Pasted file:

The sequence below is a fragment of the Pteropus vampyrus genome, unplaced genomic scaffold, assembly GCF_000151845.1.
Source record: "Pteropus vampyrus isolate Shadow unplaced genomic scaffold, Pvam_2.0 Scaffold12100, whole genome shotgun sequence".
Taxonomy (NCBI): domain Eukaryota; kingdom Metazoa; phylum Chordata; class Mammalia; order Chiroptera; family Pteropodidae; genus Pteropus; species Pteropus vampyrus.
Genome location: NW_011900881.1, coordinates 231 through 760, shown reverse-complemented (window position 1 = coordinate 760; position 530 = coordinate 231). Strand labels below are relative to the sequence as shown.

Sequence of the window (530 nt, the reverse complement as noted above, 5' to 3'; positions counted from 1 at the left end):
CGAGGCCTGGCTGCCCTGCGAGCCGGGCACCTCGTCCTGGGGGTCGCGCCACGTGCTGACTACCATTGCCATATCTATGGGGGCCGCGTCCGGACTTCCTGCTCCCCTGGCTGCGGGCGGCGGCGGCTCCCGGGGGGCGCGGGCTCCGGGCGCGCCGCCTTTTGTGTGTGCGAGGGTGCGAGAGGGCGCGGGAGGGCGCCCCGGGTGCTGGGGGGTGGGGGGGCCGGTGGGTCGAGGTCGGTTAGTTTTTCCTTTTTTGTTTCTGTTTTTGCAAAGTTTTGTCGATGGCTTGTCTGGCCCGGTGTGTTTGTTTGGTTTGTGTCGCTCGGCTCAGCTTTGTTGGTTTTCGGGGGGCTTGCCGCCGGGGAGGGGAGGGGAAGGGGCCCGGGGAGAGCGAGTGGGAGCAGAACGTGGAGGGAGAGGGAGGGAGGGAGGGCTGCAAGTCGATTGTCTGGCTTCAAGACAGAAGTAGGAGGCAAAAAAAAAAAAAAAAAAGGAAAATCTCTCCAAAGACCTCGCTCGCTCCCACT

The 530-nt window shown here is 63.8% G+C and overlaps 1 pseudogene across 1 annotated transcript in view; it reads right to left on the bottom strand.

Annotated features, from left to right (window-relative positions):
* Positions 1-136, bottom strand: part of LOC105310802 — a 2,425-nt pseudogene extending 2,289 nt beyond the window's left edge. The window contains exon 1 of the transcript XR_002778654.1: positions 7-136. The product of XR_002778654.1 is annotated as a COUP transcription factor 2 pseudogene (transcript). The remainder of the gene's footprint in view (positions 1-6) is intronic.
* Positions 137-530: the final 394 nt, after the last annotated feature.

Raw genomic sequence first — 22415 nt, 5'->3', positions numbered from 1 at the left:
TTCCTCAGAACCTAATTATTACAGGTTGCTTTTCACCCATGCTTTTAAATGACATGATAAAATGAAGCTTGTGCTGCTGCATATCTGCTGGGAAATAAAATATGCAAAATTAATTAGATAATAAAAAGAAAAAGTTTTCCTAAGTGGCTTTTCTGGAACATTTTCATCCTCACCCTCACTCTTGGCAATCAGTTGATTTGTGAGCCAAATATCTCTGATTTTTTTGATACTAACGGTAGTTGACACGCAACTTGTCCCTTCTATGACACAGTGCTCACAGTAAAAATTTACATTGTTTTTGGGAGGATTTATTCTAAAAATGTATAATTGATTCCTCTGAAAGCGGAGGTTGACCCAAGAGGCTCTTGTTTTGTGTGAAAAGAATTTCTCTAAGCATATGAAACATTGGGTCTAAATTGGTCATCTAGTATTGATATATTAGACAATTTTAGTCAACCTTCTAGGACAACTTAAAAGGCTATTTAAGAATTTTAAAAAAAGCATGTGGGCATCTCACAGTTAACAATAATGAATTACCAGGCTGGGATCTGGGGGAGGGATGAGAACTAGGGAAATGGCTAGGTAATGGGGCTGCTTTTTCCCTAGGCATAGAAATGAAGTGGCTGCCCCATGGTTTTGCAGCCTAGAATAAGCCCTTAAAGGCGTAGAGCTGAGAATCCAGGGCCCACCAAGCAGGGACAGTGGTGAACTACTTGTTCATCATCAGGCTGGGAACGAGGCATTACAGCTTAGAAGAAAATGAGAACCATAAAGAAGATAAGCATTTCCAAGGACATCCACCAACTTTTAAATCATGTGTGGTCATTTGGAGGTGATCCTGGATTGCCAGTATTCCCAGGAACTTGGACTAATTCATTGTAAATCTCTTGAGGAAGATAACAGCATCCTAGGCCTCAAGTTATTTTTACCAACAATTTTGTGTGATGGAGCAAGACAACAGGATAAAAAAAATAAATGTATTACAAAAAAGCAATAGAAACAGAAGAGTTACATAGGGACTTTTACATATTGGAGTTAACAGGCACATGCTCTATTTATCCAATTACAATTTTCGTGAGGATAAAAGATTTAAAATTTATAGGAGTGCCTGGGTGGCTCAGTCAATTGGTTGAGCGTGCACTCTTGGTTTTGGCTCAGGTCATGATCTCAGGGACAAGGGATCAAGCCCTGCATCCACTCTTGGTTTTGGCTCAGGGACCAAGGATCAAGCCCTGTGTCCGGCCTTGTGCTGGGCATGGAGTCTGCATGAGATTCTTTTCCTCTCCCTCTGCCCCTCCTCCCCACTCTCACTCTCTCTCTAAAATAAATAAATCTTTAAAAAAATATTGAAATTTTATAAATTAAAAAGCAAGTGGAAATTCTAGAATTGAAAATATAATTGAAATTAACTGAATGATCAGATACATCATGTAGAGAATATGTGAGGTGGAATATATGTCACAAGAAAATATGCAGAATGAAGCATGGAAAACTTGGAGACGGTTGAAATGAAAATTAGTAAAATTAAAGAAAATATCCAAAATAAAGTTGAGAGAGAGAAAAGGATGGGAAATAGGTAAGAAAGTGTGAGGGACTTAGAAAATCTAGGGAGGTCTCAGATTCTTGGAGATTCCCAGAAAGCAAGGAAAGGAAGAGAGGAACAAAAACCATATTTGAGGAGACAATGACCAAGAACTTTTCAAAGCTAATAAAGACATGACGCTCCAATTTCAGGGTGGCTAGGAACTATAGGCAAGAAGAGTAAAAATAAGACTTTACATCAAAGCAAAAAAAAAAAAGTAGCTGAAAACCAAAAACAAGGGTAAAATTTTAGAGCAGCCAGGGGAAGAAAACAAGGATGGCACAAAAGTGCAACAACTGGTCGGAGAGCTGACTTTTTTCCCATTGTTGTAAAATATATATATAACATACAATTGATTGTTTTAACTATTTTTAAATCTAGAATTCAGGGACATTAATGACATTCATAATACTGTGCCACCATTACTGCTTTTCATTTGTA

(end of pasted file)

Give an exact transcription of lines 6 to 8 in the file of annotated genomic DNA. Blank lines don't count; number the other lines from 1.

CGAGGCCTGGCTGCCCTGCGAGCCGGGCACCTCGTCCTGGGGGTCGCGCCACGTGCTGACTACCATTGCCATATCTATGGGGGCCGCGTCCGGACTTCCTGCTCCCCTGGCTGCGGGCGGCGGCGGCTCCCGGGGGGCGCGGGCTCCGGGCGCGCCGCCTTTTGTGTGTGCGAGGGTGCGAGAGGGCGCGGGAGGGCGCCCCGGGTGCTGGGGGGTGGGGGGGCCGGTGGGTCGAGGTCGGTTAGTTTTTCCTTTTTTGTTTCTGTTTTTGCAAAGTTTTGTCGATGGCTTGTCTGGCCCGGTGTGTTTGTTTGGTTTGTGTCGCTCGGCTCAGCTTTGTTGGTTTTCGGGGGGCTTGCCGCCGGGGAGGGGAGGGGAAGGGGCCCGGGGAGAGCGAGTGGGAGCAGAACGTGGAGGGAGAGGGAGGGAGGGAGGGCTGCAAGTCGATTGTCTGGCTTCAAGACAGAAGTAGGAGGCAAAAAAAAAAAAAAAAAAGGAAAATCTCTCCAAAGACCTCGCTCGCTCCCACT

The 530-nt window shown here is 63.8% G+C and overlaps 1 pseudogene across 1 annotated transcript in view; it reads right to left on the bottom strand.

Annotated features, from left to right (window-relative positions):